Artist block—we all get it. Even though I love to paint still lifes, they can get boring, and there are times when I just need something to excite me and get me motivated to paint.
If that happens to you too, here are 4 things I do to switch up my still lifes and get back into the painting mindset:
1. Make it weird
One way to spice up a still life is to add an object that doesn’t really belong. These kinds of compositions are fun to dream up, and also make for intriguing and playful paintings. I have painted darts in apples, strange stuffed animals, and my daughter’s plastic toy dinosaurs, just to name a few examples.
What does a green dinosaur and a glass of wine have in common? Nothing, unless you’re a mom. . . then you may understand.
2. Incorporate natural elements
Another way to add some color, texture, or interesting shapes to your composition is to use elements from your own back yard. If your still life needs a “pop!” of red to liven it up, try to find a red flower or a sprig from a burning bush (if it’s in season of course).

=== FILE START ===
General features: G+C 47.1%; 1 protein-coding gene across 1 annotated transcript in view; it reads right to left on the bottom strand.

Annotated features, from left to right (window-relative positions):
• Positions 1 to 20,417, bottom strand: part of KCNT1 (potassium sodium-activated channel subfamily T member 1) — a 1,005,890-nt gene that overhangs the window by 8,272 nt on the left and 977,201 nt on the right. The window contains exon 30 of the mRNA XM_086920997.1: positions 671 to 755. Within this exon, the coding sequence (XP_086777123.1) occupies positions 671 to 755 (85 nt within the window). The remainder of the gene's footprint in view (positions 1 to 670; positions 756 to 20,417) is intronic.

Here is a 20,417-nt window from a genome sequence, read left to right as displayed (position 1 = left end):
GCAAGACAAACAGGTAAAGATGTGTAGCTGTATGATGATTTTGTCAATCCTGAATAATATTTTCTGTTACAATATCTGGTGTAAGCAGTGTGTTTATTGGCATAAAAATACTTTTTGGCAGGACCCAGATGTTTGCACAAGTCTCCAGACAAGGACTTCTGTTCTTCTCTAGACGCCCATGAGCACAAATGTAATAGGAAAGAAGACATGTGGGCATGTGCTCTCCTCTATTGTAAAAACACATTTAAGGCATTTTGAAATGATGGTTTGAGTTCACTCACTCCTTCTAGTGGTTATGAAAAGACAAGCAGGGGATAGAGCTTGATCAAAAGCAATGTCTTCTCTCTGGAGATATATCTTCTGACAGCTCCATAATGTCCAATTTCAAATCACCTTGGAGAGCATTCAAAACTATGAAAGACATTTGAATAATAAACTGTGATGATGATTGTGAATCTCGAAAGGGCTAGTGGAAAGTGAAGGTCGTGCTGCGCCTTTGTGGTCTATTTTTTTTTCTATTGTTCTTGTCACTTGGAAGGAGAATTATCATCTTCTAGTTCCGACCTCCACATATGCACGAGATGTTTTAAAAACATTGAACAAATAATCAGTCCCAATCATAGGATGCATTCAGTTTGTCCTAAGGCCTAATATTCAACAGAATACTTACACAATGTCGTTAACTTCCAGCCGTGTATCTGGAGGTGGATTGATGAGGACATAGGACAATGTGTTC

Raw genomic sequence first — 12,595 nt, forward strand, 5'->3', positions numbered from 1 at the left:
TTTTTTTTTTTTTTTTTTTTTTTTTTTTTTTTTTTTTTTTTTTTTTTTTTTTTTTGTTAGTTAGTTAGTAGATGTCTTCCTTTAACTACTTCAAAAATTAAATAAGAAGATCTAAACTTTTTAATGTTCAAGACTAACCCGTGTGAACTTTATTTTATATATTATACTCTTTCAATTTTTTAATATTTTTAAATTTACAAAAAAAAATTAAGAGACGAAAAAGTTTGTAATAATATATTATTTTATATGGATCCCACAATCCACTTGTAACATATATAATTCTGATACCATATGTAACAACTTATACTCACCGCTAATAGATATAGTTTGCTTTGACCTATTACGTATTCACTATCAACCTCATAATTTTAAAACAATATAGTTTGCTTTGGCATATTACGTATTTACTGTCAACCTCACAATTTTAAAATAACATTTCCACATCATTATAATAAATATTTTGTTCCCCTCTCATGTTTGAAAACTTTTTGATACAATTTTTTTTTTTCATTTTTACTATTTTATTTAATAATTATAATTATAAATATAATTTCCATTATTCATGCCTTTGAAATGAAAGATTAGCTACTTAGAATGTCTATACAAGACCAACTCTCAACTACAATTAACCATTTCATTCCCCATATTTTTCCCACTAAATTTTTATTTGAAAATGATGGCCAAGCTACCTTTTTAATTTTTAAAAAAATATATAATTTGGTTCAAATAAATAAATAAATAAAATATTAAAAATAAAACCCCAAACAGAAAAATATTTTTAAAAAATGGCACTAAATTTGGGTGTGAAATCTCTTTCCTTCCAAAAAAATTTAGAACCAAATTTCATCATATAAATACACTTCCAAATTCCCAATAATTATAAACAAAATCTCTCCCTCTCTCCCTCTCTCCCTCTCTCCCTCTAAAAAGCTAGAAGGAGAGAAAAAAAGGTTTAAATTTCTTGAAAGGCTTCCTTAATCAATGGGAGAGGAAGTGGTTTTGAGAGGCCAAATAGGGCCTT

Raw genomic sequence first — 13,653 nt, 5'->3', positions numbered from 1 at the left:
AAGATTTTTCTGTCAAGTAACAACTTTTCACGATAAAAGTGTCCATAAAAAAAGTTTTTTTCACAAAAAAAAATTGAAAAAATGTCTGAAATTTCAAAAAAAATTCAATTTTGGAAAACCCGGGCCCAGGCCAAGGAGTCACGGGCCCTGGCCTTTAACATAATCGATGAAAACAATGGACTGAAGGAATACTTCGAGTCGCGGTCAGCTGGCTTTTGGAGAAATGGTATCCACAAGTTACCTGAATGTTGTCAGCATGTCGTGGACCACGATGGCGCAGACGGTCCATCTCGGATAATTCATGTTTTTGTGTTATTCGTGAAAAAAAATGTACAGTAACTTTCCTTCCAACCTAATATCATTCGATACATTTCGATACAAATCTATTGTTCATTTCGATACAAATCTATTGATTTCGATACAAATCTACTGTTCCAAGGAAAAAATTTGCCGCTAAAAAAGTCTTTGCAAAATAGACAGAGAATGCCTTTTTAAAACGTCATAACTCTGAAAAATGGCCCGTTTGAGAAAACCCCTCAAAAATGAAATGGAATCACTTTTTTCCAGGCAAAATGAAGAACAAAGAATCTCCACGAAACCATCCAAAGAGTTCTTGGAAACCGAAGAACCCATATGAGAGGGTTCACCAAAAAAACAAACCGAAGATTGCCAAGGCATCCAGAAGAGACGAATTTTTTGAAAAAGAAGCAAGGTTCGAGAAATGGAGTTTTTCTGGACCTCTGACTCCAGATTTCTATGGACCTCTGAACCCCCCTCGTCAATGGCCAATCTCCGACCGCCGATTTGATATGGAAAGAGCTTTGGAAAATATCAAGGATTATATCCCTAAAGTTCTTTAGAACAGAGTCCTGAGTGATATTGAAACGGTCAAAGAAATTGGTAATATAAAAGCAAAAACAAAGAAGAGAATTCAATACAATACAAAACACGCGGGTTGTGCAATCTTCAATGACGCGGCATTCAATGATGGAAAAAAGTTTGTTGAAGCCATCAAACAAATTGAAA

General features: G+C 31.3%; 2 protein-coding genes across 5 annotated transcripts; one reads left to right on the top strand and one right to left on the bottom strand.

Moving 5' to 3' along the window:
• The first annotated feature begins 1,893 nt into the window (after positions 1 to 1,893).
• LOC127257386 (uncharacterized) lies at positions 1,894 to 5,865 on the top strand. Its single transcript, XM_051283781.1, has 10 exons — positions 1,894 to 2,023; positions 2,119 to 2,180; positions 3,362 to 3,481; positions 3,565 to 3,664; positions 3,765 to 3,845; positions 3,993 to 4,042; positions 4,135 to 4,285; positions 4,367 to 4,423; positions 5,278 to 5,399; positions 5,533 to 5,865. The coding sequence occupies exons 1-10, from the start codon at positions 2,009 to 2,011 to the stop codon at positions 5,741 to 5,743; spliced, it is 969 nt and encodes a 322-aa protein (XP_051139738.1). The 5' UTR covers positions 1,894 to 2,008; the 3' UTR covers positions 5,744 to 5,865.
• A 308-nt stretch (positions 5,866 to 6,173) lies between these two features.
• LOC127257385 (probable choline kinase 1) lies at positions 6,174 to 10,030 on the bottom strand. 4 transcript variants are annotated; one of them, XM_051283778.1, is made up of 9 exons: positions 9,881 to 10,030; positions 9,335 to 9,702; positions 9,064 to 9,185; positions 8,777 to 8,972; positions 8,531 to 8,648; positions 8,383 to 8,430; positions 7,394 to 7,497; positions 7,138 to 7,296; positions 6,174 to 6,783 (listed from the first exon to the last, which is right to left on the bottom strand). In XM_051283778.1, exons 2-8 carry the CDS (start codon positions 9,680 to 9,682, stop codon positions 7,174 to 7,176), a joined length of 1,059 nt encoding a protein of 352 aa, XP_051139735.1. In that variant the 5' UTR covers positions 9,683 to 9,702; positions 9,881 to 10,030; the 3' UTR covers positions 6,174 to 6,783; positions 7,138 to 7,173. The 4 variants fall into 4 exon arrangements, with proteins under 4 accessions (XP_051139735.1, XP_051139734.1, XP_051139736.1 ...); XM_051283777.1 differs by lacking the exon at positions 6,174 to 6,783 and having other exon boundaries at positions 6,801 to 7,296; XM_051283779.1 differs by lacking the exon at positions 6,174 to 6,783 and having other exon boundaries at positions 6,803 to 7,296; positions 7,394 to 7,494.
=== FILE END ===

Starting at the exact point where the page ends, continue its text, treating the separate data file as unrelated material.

When you’re done, don’t throw them away, either. I found a great bunch of leaves from an oak tree with the acorn tops still attached, which I use over and over again to add great shapes and colors to any of my “overly-simple” composition.
3. Raid your fridge
For another good selection of subjects to paint, just look in your refrigerator. Food and drinks are always appealing, colorful subjects and have been used in still life paintings throughout history.
Eggs, fruit, and cheese make wonderful studies for paintings—or, grab a handful of berries, pour an extra cup of coffee, and you are well on your way to a delicious piece of artwork.
4. Add solid colors for impact
Color is a wonderful way to play around with composition and change things up. All you need is a variety of colored paper to get started.
Simply layer your papers behind, under or around your subject to create contrast, depth, and division of space. The combinations are endless and fun!
These are just a few examples of what I do to mix things up when I get into a still life painting rut. Give one (or all!) of them a try the next time you feel stuck, and hopefully they will help you too.